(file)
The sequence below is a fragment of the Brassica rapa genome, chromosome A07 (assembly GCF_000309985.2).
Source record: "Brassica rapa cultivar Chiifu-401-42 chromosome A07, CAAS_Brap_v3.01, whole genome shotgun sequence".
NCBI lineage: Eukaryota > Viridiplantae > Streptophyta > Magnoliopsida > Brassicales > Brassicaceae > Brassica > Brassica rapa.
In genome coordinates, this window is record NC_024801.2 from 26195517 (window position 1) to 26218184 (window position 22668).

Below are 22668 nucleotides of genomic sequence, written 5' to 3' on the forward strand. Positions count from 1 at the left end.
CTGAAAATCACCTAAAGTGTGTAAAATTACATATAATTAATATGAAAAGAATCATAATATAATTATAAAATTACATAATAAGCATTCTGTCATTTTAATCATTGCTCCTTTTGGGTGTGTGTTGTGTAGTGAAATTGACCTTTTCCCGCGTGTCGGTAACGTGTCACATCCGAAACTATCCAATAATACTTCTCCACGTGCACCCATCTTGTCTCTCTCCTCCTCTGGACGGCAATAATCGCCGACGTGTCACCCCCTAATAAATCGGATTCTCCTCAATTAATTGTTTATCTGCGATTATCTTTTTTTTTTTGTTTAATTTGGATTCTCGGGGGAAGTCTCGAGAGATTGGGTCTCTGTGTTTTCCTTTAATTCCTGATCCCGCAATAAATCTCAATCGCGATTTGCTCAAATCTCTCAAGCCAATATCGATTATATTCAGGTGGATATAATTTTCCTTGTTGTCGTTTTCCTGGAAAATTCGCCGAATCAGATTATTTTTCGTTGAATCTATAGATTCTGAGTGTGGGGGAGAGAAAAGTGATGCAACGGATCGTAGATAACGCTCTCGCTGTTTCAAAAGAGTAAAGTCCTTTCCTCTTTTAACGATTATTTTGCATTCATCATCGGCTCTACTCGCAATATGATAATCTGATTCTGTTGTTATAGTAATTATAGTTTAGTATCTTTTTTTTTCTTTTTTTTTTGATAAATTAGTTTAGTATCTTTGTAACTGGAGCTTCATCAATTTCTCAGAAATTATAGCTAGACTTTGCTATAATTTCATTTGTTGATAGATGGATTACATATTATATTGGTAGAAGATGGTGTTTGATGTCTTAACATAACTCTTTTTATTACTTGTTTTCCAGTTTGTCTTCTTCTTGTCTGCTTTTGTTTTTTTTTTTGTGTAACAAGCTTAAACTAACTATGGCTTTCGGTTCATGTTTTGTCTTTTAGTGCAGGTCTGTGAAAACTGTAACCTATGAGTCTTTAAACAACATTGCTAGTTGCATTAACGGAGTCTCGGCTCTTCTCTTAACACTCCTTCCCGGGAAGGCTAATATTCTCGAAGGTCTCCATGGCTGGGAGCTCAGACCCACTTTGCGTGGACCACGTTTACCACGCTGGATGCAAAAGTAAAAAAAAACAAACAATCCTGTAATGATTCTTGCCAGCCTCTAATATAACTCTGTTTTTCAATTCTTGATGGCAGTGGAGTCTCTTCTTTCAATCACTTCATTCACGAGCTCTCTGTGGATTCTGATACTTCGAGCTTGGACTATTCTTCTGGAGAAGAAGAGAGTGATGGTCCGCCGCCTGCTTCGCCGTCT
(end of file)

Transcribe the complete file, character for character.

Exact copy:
The sequence below is a fragment of the Brassica rapa genome, chromosome A07 (assembly GCF_000309985.2).
Source record: "Brassica rapa cultivar Chiifu-401-42 chromosome A07, CAAS_Brap_v3.01, whole genome shotgun sequence".
NCBI lineage: Eukaryota > Viridiplantae > Streptophyta > Magnoliopsida > Brassicales > Brassicaceae > Brassica > Brassica rapa.
In genome coordinates, this window is record NC_024801.2 from 26195517 (window position 1) to 26218184 (window position 22668).

Below are 22668 nucleotides of genomic sequence, written 5' to 3' on the forward strand. Positions count from 1 at the left end.
CTGAAAATCACCTAAAGTGTGTAAAATTACATATAATTAATATGAAAAGAATCATAATATAATTATAAAATTACATAATAAGCATTCTGTCATTTTAATCATTGCTCCTTTTGGGTGTGTGTTGTGTAGTGAAATTGACCTTTTCCCGCGTGTCGGTAACGTGTCACATCCGAAACTATCCAATAATACTTCTCCACGTGCACCCATCTTGTCTCTCTCCTCCTCTGGACGGCAATAATCGCCGACGTGTCACCCCCTAATAAATCGGATTCTCCTCAATTAATTGTTTATCTGCGATTATCTTTTTTTTTTTGTTTAATTTGGATTCTCGGGGGAAGTCTCGAGAGATTGGGTCTCTGTGTTTTCCTTTAATTCCTGATCCCGCAATAAATCTCAATCGCGATTTGCTCAAATCTCTCAAGCCAATATCGATTATATTCAGGTGGATATAATTTTCCTTGTTGTCGTTTTCCTGGAAAATTCGCCGAATCAGATTATTTTTCGTTGAATCTATAGATTCTGAGTGTGGGGGAGAGAAAAGTGATGCAACGGATCGTAGATAACGCTCTCGCTGTTTCAAAAGAGTAAAGTCCTTTCCTCTTTTAACGATTATTTTGCATTCATCATCGGCTCTACTCGCAATATGATAATCTGATTCTGTTGTTATAGTAATTATAGTTTAGTATCTTTTTTTTTCTTTTTTTTTTGATAAATTAGTTTAGTATCTTTGTAACTGGAGCTTCATCAATTTCTCAGAAATTATAGCTAGACTTTGCTATAATTTCATTTGTTGATAGATGGATTACATATTATATTGGTAGAAGATGGTGTTTGATGTCTTAACATAACTCTTTTTATTACTTGTTTTCCAGTTTGTCTTCTTCTTGTCTGCTTTTGTTTTTTTTTTTGTGTAACAAGCTTAAACTAACTATGGCTTTCGGTTCATGTTTTGTCTTTTAGTGCAGGTCTGTGAAAACTGTAACCTATGAGTCTTTAAACAACATTGCTAGTTGCATTAACGGAGTCTCGGCTCTTCTCTTAACACTCCTTCCCGGGAAGGCTAATATTCTCGAAGGTCTCCATGGCTGGGAGCTCAGACCCACTTTGCGTGGACCACGTTTACCACGCTGGATGCAAAAGTAAAAAAAAACAAACAATCCTGTAATGATTCTTGCCAGCCTCTAATATAACTCTGTTTTTCAATTCTTGATGGCAGTGGAGTCTCTTCTTTCAATCACTTCATTCACGAGCTCTCTGTGGATTCTGATACTTCGAGCTTGGACTATTCTTCTGGAGAAGAAGAGAGTGATGGTCCGCCGCCTGCTTCGCCGTCT